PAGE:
But one last note. If you think you’d be interested in seeing this movie, I’d suggest using the video link embedded above. It’s free, and the sound quality, the small amount I’ve watched of it, is tremendously better than the version on DVD from Alpha Video, which I paid an almost reasonable four dollars for.

REVIEWED BY DAN STUMPF:         


OAKLEY HALL – Warlock. Viking, hardcover 1958. Bantam, paperback, 1959. University of Nebraska Press, softcover, 1980. New York Review of Books Classics, softcover, 2005

WARLOCK. Fox, 1959. Richard Widmark, Henry Fonda, Anthony Quinn, Dorothy Malone, Dolores Michaels, Wallace Ford, Tom Drake, Richard Arlen, Whit Bissel, Donald “Red” Barry and DeForest Kelley. Screenplay by Robert Alan Arthur. Directed by Edward Dmytryk.

   I’ve been pleased to read a few truly great Westerns this year, and this was one of them, a Pulitzer nominee that can stand right up there with The Big Sky, The Last Hunt and The Stars in Their Courses as a great novel and a great Western.

   Author Oakley Hall takes the basic elements from the Earp-in-Tombstone saga (events that have already become an American Iliad) and uses them to create his own Epic Ballad, much as John Ford did in My Darling Clementine.

   But where Ford turned heroes into legends, Hall transmutes the legends into role-players, fictionalizing them to give himself the poetic license he needs. Thus Wyatt Earp becomes Clay Blaisdell, Doc Holiday is Tom Morgan, Ike Clanton turns into Abe McQuown—and Tombstone becomes Warlock.

   What emerges is a complex, fast-moving and vivid drama-cum-folk-tale punctuated by shoot-outs, hold-ups, bar fights and lynch mobs, in which characters sometimes stand impressively against the tide and sometimes get swept along or even drowned by it. Hall has a nifty trick of showing how the players we admire most can be capable of cowardice and treachery, yet somehow never lose our esteem. And in all the complexity of character he never lets go of the narrative reins, keeping the tale moving nicely at all times. Hall can write actions scenes with the best of them, but it’s his feel for people and place that make the tale so memorable.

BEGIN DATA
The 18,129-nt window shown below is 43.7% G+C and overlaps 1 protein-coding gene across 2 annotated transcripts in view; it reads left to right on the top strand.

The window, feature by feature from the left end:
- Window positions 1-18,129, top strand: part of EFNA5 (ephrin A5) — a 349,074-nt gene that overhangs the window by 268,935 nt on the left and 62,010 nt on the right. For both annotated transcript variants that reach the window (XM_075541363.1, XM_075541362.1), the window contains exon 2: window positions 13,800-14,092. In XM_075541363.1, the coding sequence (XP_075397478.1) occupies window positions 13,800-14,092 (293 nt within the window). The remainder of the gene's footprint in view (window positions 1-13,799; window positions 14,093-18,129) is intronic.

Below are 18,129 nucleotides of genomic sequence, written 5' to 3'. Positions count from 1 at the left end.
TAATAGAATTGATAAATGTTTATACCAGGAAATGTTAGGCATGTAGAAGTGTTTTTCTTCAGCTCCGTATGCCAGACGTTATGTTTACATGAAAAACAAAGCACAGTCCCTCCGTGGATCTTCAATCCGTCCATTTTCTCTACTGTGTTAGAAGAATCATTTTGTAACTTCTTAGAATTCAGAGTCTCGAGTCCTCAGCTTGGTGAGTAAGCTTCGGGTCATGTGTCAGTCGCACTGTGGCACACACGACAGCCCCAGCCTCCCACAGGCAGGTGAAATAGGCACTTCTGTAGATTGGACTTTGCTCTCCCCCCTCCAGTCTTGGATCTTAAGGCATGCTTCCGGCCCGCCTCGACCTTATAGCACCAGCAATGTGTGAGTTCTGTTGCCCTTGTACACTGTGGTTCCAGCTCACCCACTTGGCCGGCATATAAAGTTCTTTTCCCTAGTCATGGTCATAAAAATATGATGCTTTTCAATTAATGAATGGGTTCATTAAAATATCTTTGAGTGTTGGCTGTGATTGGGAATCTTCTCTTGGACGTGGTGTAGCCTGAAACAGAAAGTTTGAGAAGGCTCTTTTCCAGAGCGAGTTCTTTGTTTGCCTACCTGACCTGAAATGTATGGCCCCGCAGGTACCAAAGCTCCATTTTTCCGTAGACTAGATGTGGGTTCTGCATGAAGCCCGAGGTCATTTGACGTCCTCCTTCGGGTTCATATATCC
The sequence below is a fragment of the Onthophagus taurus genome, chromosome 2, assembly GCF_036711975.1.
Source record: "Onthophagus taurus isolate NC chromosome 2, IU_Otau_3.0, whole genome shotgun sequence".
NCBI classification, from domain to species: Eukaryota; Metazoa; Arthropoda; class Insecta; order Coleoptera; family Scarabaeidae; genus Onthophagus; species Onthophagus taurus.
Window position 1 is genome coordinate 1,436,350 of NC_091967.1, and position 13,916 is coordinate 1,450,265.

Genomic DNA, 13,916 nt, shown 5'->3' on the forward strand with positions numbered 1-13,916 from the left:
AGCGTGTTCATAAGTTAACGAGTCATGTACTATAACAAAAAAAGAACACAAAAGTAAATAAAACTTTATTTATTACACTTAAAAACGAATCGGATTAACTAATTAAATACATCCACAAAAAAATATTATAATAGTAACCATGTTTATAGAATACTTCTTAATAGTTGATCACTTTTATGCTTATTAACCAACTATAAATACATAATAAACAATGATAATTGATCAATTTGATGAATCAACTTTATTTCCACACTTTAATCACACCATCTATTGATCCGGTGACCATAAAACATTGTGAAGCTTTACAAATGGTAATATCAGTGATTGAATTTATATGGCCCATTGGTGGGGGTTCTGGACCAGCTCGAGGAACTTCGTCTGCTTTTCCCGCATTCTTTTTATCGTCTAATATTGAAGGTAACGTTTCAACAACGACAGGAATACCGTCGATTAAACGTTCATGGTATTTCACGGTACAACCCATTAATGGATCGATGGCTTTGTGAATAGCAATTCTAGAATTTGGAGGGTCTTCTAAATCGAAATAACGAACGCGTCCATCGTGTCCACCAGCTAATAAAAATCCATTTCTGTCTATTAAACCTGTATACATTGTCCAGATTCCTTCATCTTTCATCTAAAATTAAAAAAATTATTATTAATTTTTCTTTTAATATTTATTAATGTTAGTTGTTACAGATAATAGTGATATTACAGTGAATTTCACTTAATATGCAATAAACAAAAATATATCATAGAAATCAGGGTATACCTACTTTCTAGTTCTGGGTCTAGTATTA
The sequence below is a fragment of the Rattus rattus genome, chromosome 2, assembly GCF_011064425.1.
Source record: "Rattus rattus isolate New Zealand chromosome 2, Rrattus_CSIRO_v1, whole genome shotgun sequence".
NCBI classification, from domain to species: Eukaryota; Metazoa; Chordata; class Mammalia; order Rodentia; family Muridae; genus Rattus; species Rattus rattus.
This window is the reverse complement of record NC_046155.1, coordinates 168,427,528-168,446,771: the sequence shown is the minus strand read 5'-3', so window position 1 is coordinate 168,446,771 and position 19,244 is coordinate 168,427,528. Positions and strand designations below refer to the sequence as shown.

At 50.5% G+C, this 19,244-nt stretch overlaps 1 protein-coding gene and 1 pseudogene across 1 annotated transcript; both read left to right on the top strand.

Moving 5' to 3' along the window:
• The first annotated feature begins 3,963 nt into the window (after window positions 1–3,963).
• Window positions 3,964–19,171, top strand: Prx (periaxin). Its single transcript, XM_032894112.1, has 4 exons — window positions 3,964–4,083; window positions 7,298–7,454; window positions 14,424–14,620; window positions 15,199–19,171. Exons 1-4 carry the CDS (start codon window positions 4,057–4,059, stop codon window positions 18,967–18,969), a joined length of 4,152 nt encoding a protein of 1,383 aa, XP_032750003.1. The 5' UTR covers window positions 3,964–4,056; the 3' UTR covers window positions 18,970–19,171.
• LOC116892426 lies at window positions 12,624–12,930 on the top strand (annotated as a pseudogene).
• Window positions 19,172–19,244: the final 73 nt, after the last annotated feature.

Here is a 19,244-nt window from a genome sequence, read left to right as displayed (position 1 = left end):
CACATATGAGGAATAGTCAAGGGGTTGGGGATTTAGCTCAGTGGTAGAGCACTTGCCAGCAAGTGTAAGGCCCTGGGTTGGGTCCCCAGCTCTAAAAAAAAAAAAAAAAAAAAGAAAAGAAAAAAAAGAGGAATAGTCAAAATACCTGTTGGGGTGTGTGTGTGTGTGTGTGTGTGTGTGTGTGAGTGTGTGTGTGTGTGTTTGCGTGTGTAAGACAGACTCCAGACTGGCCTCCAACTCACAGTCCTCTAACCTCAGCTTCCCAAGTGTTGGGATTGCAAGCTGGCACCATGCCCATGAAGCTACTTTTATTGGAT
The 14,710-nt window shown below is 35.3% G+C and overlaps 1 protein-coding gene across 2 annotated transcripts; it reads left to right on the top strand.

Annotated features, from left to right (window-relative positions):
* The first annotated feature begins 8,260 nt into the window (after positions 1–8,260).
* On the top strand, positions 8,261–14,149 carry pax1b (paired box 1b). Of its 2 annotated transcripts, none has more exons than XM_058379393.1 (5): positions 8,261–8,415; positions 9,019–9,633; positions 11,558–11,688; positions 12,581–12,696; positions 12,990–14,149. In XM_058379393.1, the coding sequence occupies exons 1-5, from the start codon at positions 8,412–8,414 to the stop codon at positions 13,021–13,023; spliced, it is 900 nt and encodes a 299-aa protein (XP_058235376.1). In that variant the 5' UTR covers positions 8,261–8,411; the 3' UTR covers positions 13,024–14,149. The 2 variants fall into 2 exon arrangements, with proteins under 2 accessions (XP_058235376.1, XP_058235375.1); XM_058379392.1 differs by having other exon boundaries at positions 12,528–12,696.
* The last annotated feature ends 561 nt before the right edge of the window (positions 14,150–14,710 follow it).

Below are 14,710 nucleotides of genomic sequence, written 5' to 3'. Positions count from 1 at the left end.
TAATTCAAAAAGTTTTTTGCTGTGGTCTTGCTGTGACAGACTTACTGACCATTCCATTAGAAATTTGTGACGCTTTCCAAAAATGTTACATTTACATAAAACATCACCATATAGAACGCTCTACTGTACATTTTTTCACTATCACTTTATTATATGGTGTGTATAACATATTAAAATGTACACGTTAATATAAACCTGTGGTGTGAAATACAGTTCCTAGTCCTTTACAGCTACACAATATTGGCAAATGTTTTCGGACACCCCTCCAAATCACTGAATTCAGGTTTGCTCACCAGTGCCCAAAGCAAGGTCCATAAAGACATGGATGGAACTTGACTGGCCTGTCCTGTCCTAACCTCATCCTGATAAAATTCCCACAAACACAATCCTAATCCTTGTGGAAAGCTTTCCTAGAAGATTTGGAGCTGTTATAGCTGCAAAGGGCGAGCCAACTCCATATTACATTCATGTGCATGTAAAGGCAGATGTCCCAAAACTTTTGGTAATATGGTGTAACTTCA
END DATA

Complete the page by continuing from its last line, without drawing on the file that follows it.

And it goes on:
I saw the film shortly after reading the book, and I guess I’ll have to wait a couple years and see it again so I can judge Warlock the movie on its own terms. As it was, the story seemed too simple and too hurried, and the characters unconvincing or simply unappealing. Richard Widmark isn’t bad as the outclassed Deputy trying to do his duty, but I never got a feel for the character, and I’m not sure he did either. Henry Fonda, once a memorable Wyatt Earp, looks a bit podgy as Blaisdell, and Anthony Quinn plays Morgan/Holliday as a prissy mother hen — one critic called it “the most open depiction of homosexual love in the classic western.”

   The supporting players come off a bit better, including DeForest Kelley in the Curly Bill part, and Frank Gorshin (!) as Widmark’s hot-head kid brother, but again the film simplifies them into non-existence. Or at least it did to me, seeing it when I did. The film has its fans, and perhaps I’ll like it better a few years hence. Meanwhile, let me say again that the book is one that Western fans should treat themselves to.

DANA CAMERON – A Fugitive Truth. Avon, paperback original, May 2004.

   Though an archaeologist by profession, Emma Fielding somehow manages to run into an abundance of cases of murder on her many and varied field trips, this being the fourth in a series, and unfortunately only the first that I’ve read.